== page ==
BRADENTON, Fla. — Attorneys for Larry Langford Tuesday filed a notice with the 11th U.S. Circuit Court of Appeals in Atlanta stating they intend to appeal his conviction.

The attorneys said that by the end of this week they expect to file a separate motion asking the court to allow Langford to remain out of jail on bond pending the appeal. As of now, he is expected to report to prison on April 5.

The former Jefferson County commissioner and Birmingham mayor was sentenced to 15 years in prison last Friday for his role in a long-running play-to-play scheme centering around the county’s now-failed $3.2 billion of sewer warrants and swaps.

A jury found him guilty of all 60 federal charges for which he had been indicted, including bribery, money laundering, conspiracy, mail fraud, wire fraud, and filing false tax returns.

The notice of appeal sets the stage for the transmittal to the appellate court of all the lower court records, pleadings, and exhibits in Langford’s case that could total 5,000 pages, said attorney Glennon Threatt, who, along with Michael Rasmussen, represents Langford.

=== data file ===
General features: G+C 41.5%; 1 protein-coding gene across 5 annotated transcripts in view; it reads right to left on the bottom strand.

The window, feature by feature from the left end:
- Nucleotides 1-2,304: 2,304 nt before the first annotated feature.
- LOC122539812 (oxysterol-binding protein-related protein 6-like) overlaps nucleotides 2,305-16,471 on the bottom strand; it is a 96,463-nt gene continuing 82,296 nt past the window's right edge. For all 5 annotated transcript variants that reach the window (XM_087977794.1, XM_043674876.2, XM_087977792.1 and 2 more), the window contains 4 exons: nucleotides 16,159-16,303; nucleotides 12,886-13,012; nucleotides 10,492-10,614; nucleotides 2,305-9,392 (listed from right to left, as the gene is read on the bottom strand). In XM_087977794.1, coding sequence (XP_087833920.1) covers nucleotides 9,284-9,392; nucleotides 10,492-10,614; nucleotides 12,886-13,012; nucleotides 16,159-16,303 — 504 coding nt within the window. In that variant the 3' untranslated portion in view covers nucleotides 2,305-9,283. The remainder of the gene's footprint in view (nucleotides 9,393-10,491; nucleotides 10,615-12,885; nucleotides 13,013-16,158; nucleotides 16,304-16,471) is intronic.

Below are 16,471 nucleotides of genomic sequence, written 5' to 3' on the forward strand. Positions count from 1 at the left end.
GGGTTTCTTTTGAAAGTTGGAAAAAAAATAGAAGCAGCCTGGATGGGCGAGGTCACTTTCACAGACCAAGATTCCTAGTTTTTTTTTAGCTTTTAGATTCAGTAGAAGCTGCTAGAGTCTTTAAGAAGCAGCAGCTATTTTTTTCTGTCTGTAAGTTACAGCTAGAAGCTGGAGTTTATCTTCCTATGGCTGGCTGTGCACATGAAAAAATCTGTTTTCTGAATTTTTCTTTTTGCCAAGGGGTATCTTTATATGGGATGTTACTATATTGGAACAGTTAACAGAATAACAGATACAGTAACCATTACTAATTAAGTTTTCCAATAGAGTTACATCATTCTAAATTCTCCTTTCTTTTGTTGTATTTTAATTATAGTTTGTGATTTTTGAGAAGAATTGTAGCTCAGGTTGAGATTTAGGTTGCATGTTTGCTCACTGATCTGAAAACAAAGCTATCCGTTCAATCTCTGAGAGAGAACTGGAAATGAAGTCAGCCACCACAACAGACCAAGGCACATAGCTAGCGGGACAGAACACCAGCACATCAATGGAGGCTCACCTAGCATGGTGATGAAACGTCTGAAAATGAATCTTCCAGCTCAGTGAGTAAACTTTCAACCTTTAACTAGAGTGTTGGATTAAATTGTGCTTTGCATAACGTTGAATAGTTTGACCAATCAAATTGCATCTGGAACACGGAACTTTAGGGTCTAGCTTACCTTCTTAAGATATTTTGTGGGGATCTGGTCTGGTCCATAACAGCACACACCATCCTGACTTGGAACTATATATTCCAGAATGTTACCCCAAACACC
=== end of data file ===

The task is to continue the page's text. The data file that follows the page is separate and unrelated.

Once the records are in Atlanta, a brief citing the basis of the appeal will be filed.

Threatt said the appeal will be based on the same issues cited in Langford’s motion for a new trial last November, which was denied.

That motion cited numerous instances where it was believed that Langford’s trial was flawed, including that certain evidence was not permitted in court or did not meet legal standards, improper closing arguments, the jury deliberated too quickly, and the judge erred in not redacting portions of Langford’s tax returns showing that he declared gambling income.

Gambling is a controversial issue in the state and Langford has been named in several lawsuits claiming that some gaming venues rigged machines so he would win payoffs.

Langford is the most recent in a long list of prior county commissioners and employees, contractors, and others who have been convicted for corruption in the rebuilding of the county’s sewer system. Langford is one of three, however, now convicted of crimes related to the financing of the sewer system.

Other elected officials in Alabama corruption cases, including those associated with the county’s sewer system, have remained free on bond pending their appeals, and some have been out while on appeal for more than two years, Threatt said.

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